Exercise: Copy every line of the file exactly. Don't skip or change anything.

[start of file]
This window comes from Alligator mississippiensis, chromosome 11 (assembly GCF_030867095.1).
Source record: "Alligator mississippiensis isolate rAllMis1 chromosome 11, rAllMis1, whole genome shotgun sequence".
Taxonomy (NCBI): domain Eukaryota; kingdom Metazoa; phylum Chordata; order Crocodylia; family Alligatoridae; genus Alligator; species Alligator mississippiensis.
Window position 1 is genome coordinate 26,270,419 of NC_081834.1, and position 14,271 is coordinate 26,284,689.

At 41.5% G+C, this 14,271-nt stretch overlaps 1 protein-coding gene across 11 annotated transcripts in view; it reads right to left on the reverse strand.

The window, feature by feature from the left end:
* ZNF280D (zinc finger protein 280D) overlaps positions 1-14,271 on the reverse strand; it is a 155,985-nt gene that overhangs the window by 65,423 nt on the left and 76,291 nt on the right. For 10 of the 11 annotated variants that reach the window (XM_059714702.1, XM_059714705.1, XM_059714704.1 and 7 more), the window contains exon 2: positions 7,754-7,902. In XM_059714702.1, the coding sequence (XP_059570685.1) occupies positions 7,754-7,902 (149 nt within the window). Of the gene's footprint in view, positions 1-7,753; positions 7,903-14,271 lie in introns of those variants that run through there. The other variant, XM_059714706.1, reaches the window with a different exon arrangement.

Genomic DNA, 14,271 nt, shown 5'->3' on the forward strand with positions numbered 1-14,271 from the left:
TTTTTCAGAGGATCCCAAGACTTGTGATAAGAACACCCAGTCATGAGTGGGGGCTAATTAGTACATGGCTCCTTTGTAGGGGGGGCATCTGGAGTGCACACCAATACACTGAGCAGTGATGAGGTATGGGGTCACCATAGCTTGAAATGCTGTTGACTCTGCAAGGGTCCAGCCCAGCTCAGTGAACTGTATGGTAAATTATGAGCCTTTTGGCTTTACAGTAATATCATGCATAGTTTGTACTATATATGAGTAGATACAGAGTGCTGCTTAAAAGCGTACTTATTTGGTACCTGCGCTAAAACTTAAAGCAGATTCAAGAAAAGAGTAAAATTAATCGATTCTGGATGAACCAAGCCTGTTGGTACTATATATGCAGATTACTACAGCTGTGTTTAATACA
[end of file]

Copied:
This window comes from Alligator mississippiensis, chromosome 11 (assembly GCF_030867095.1).
Source record: "Alligator mississippiensis isolate rAllMis1 chromosome 11, rAllMis1, whole genome shotgun sequence".
Taxonomy (NCBI): domain Eukaryota; kingdom Metazoa; phylum Chordata; order Crocodylia; family Alligatoridae; genus Alligator; species Alligator mississippiensis.
Window position 1 is genome coordinate 26,270,419 of NC_081834.1, and position 14,271 is coordinate 26,284,689.

At 41.5% G+C, this 14,271-nt stretch overlaps 1 protein-coding gene across 11 annotated transcripts in view; it reads right to left on the reverse strand.

The window, feature by feature from the left end:
* ZNF280D (zinc finger protein 280D) overlaps positions 1-14,271 on the reverse strand; it is a 155,985-nt gene that overhangs the window by 65,423 nt on the left and 76,291 nt on the right. For 10 of the 11 annotated variants that reach the window (XM_059714702.1, XM_059714705.1, XM_059714704.1 and 7 more), the window contains exon 2: positions 7,754-7,902. In XM_059714702.1, the coding sequence (XP_059570685.1) occupies positions 7,754-7,902 (149 nt within the window). Of the gene's footprint in view, positions 1-7,753; positions 7,903-14,271 lie in introns of those variants that run through there. The other variant, XM_059714706.1, reaches the window with a different exon arrangement.

Genomic DNA, 14,271 nt, shown 5'->3' on the forward strand with positions numbered 1-14,271 from the left:
TTTTTCAGAGGATCCCAAGACTTGTGATAAGAACACCCAGTCATGAGTGGGGGCTAATTAGTACATGGCTCCTTTGTAGGGGGGGCATCTGGAGTGCACACCAATACACTGAGCAGTGATGAGGTATGGGGTCACCATAGCTTGAAATGCTGTTGACTCTGCAAGGGTCCAGCCCAGCTCAGTGAACTGTATGGTAAATTATGAGCCTTTTGGCTTTACAGTAATATCATGCATAGTTTGTACTATATATGAGTAGATACAGAGTGCTGCTTAAAAGCGTACTTATTTGGTACCTGCGCTAAAACTTAAAGCAGATTCAAGAAAAGAGTAAAATTAATCGATTCTGGATGAACCAAGCCTGTTGGTACTATATATGCAGATTACTACAGCTGTGTTTAATACA